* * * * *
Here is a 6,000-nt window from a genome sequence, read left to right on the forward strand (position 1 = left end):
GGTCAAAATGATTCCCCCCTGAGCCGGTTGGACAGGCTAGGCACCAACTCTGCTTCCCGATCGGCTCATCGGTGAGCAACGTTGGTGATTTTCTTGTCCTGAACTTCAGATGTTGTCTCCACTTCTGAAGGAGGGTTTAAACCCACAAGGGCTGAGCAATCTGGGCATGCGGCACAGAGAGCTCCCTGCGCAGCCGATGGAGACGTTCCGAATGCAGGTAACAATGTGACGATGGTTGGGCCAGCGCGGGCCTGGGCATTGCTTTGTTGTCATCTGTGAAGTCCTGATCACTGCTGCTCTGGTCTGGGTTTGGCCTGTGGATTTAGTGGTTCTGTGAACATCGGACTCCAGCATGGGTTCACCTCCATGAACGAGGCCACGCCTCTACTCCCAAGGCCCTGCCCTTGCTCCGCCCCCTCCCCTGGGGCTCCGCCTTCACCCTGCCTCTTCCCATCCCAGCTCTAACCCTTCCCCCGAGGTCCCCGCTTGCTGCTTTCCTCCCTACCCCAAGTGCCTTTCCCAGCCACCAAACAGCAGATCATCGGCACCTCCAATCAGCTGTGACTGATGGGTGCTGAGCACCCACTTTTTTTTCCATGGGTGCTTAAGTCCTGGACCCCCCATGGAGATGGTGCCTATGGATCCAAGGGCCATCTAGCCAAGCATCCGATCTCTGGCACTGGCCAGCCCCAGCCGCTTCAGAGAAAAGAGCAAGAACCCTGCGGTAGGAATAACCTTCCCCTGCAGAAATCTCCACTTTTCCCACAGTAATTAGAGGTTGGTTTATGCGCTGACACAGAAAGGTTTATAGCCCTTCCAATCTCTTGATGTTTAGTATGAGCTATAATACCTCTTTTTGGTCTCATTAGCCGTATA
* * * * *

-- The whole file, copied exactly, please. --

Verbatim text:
Here is a 6,000-nt window from a genome sequence, read left to right on the forward strand (position 1 = left end):
GGTCAAAATGATTCCCCCCTGAGCCGGTTGGACAGGCTAGGCACCAACTCTGCTTCCCGATCGGCTCATCGGTGAGCAACGTTGGTGATTTTCTTGTCCTGAACTTCAGATGTTGTCTCCACTTCTGAAGGAGGGTTTAAACCCACAAGGGCTGAGCAATCTGGGCATGCGGCACAGAGAGCTCCCTGCGCAGCCGATGGAGACGTTCCGAATGCAGGTAACAATGTGACGATGGTTGGGCCAGCGCGGGCCTGGGCATTGCTTTGTTGTCATCTGTGAAGTCCTGATCACTGCTGCTCTGGTCTGGGTTTGGCCTGTGGATTTAGTGGTTCTGTGAACATCGGACTCCAGCATGGGTTCACCTCCATGAACGAGGCCACGCCTCTACTCCCAAGGCCCTGCCCTTGCTCCGCCCCCTCCCCTGGGGCTCCGCCTTCACCCTGCCTCTTCCCATCCCAGCTCTAACCCTTCCCCCGAGGTCCCCGCTTGCTGCTTTCCTCCCTACCCCAAGTGCCTTTCCCAGCCACCAAACAGCAGATCATCGGCACCTCCAATCAGCTGTGACTGATGGGTGCTGAGCACCCACTTTTTTTTCCATGGGTGCTTAAGTCCTGGACCCCCCATGGAGATGGTGCCTATGGATCCAAGGGCCATCTAGCCAAGCATCCGATCTCTGGCACTGGCCAGCCCCAGCCGCTTCAGAGAAAAGAGCAAGAACCCTGCGGTAGGAATAACCTTCCCCTGCAGAAATCTCCACTTTTCCCACAGTAATTAGAGGTTGGTTTATGCGCTGACACAGAAAGGTTTATAGCCCTTCCAATCTCTTGATGTTTAGTATGAGCTATAATACCTCTTTTTGGTCTCATTAGCCGTATA